Harpy Eagle

One of the largest eagles in the world, the Harpy Eagle reigns as the top predator of the forest canopy and is often at the top of birders "most wanted" lists. Tambopata is a good place to see this rare bird and since an active nest can often be visited, it's also an excellent place to get photographs of it.


This strange bird has claws on its wings when young, eats leaves and ruminates like a cow, and locals call it "stink bird" because it sports a foul smell. They are also easy to see at oxbow lakes and make fantastic subjects because of their bizarre appearance.


These comical, colourful birds with huge bills and clown-like attitudes are common in Tambopata and easily seen from canopy towers and forest edge. Seven species occur here including the uncommon, exotic, and appropriately named Curl-crested Aracari.

Cotingas and manakins

Cotingas are, for the most part, brightly coloured birds of the forest canopy. The breathtaking plumage of Spangled and Plum-throated Cotingas literally shines like polished turquoise with patches of dark iridescent amethyst. Manakins are likewise beautiful and brighten up the understory with their shining black, red, yellow, and blue feathers.


A large number of these small, finch-like birds with glittering, jewel-like plumage occur at Tambopata. Some are easy to see and photograph at oxbow lakes and at forest edge while others are only found in the forest canopy. The Paradise Tanager in particular is fairly common and striking in appearance. Its mix of black, red, shining green, and purple plumage often earns it a nomination for being one of the most colourful birds in the world.

Nunbirds, jacamars, and motmots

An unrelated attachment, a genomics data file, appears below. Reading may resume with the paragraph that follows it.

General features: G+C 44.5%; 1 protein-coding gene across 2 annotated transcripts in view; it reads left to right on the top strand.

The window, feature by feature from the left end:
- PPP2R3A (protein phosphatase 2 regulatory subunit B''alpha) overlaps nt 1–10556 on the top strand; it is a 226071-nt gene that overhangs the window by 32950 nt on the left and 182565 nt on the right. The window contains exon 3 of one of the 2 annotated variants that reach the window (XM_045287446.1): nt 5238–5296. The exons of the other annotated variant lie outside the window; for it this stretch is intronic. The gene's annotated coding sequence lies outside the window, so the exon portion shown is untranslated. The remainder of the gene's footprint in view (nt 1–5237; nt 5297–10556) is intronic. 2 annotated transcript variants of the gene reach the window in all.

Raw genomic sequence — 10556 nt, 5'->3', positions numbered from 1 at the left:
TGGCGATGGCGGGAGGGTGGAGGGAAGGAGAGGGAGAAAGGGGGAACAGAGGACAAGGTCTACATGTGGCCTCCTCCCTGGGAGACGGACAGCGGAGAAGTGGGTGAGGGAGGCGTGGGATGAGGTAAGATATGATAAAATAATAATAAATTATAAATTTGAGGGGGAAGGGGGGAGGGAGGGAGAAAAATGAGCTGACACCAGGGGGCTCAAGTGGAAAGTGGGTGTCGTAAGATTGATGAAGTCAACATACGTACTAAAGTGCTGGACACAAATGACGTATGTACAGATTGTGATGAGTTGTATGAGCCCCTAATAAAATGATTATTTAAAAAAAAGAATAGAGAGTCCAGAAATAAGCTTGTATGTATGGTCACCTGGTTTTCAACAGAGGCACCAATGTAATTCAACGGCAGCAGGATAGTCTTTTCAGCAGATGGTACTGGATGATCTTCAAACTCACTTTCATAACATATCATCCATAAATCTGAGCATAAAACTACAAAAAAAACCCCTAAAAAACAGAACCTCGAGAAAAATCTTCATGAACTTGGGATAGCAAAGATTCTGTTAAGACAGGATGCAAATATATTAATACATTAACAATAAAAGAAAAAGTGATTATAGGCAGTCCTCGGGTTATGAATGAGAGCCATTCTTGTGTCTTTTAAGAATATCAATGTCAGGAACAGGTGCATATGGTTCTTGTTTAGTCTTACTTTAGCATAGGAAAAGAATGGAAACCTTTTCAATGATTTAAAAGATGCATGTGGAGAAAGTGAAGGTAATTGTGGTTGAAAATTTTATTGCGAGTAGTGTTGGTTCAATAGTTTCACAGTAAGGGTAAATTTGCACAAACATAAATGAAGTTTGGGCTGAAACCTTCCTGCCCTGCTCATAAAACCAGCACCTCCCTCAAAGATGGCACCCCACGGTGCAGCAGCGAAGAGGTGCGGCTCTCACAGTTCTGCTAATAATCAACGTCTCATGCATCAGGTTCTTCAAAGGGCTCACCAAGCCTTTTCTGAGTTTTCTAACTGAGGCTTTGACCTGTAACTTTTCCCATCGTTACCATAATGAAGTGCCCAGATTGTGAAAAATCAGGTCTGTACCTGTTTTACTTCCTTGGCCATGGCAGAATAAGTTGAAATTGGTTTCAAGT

All of these birds make for excellent photography subjects because they sit still for long periods of time, are fairly large, and have clown like, colourful bills (the nunbirds), glittering, jewel-like plumage (the jacamars), and come in beautiful shades of blue, green, and reddish-brown (the motmots).


Yet another group of oddly shaped, exotic looking birds with brightly coloured, iridescent plumage that like to sit still for long periods of time. There are seven species of trogons that can be seen in Tambopata, most of which are fairly common and fairly easy to photograph.

Caciques and Oropendolas

These are large, social bird species with striking black or russet coloration highlighted by bright yellow tails. Whether large flocks captured in flight against an evening sky, displaying birds photographed in flowering trees, or captured in their colonies of long, hanging nests, caciques and oropendolas are frequently seen and wonderful to photograph.

The incredible number and fantastic variety of bird species in Tambopata, Peru make this biodiversity hotspot a dream come true for birders and bird photographers. To make the most of your trip to Amazonian Peru, take a tour that provides the equipment and guides necessary for getting the type of incredible shots that such a trip of a lifetime deserves. Jeff Cremer is an award-winning travel photographer based in Lima, Peru